Prof Greg Savage combines clinical and research perspectives on cognitive assessment
Just before Easter, Jon and I took a trip out to visit Professor Greg Savage at the ARC Centre of Excellence in Cognition and its Disorders, based at Macquarie University. Greg works as a neuropsychologist in both clinical and research capacities. This is incredibly helpful for Frankl, because he understands the needs of both communities when talking about the future of cognitive assessment.
You can watch a video of our conversation above, but if you only have a couple of minutes to spare, here are a few points Greg made that are well worth a read.
1. There’s an inertia in the industry that’s preventing progress in cognitive assessment.
We need a framework for cognitive assessment that is driven by cognitive science. But the time and expense it takes to create new, more finely tuned tests of cognition is a huge challenge within the current clinical environment. We’re reliant on companies with a legacy of investment in the tests they publish, so the current market is dictated by those forces. It’s like trying to change the direction of a big ship — it’s very difficult!
2. We need more affordable and accessible means of testing people for cognitive disorders.
Frankl’s approach of bringing costs down offers potential to open up access for people who currently experience geographical, cultural and linguistic barriers to cognitive services.
3. App-based tests have huge advantages over paper-based tests.
Most paper and pen tests are limited to an answer that is right or wrong, whereas app-based tests can capture richer sets of data including reaction time and other latency data, responses to a variety of activities and multiple forms of data at once. Apps also take the load off the person administering the test so they can focus on other qualitative aspects of their interaction with the person.
4. Current apps are an improvement but there’s much more that can be done.
Some test publishers have started creating apps for iPads, but they’re often just rebadging the same old tests without taking advantage of the technology’s full capabilities.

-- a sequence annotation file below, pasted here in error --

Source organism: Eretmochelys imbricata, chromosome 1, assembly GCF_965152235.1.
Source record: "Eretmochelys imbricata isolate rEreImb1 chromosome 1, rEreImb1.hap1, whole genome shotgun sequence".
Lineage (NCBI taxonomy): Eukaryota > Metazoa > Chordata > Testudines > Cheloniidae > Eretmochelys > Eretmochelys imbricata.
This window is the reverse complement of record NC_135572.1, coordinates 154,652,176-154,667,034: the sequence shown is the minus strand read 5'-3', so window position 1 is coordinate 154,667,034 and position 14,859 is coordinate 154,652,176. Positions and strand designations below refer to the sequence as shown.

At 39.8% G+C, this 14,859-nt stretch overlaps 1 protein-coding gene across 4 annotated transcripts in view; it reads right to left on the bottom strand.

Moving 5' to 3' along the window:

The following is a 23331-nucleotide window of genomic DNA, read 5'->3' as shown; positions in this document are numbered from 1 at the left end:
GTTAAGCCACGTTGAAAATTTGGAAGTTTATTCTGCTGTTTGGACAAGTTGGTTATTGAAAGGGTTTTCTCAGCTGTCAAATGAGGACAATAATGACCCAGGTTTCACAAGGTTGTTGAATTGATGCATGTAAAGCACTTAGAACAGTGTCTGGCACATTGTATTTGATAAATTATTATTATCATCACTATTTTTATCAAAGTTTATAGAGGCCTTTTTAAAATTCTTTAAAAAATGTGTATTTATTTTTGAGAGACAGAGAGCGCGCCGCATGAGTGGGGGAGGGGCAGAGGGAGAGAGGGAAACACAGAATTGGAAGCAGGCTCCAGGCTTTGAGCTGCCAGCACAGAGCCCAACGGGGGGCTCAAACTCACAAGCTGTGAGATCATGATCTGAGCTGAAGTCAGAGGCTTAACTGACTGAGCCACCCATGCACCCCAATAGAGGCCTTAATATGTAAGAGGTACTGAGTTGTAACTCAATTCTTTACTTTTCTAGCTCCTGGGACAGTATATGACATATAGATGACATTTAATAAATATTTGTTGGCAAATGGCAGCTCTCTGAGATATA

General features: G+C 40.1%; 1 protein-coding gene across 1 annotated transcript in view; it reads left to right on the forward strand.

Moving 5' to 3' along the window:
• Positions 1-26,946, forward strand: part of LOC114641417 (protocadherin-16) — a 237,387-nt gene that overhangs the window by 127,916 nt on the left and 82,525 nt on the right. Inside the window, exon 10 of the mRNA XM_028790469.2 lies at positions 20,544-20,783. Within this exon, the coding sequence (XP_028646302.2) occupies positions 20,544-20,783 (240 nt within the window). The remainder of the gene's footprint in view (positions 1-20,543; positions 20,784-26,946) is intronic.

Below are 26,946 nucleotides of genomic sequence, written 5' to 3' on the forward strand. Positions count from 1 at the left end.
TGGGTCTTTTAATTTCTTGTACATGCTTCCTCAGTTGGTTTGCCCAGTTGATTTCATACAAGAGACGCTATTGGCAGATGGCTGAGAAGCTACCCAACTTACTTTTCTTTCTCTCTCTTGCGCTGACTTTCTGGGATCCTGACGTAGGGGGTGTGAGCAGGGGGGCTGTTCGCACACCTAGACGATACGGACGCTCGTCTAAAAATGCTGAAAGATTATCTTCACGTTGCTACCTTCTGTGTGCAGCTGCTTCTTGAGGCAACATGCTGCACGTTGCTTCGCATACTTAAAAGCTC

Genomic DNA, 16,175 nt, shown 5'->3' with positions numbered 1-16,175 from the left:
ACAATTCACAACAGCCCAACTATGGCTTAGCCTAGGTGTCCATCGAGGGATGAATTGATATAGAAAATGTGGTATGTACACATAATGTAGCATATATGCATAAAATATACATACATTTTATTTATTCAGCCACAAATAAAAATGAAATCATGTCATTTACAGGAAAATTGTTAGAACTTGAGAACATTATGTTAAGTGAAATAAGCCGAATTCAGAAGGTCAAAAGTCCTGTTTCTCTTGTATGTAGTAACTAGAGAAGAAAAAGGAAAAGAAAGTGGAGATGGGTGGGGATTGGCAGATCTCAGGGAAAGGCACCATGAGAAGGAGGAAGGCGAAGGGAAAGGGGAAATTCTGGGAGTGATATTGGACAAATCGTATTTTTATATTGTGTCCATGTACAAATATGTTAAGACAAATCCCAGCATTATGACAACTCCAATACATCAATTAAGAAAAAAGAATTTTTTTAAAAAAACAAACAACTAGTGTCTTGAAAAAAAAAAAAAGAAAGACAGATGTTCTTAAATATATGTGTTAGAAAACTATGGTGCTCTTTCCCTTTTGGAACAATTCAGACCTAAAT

5. App-based tests tailored to the first signs of Alzheimer’s disease would be a major step towards earlier, more accurate diagnosis.
General cognitive tests commonly used by GPs are very broad-brush and if someone comes from a high functioning background it’s easy to do well even if there’s a problem. So we need to develop tests that home in on the cognitive signs of Alzheimer’s disease — and that’s where a flexible platform with tailored modules could offer earlier detection and more accurate diagnosis.
6. The way forward is to facilitate the combined use of newer, more flexible tests alongside traditional tests.
If new more flexible targeted tests were interspersed with conventional tests so that clinicians were able to try them in concert with other testing, that would be the best way forward for clinicians.
7. A data sharing framework would mean rapid advances in research and treatment.
At the moment we’re relying on fragmented research. There’s a need for some standard protocols in data collection to facilitate the combining of datasets. Data sharing is happening in dementia research but it’s concentrated around expensive neuroimaging rather than cognitive testing.
8. The power of longitudinal data is enormous.
By building a framework for cognitive assessment with a focus on data sharing, we’d allow clinicians and researchers to look back over data as time goes by. This would allow them to develop an understanding of the changes in cognition of healthy individuals and individuals with a cognitive disorder — information that is currently very difficult to collect.
9. Confidentiality is not a showstopper.
There are logistical barriers in sharing data with sufficient richness that they’re able to be understood by another clinician, or able to be fitted into another dataset. There are also confidentiality issues but these can be addressed with proper ethical consideration — they’re not the big blocker here.
10. It will be vital to incorporate both clinical and research perspectives into Frankl.
The success of Frankl will depend on ongoing participation of both the clinical and research communities.
A new cognitive assessment for people to identify people with signs of Alzheimer’s disease
If you’d like to learn more about Professor Greg Savage and his research, click here.
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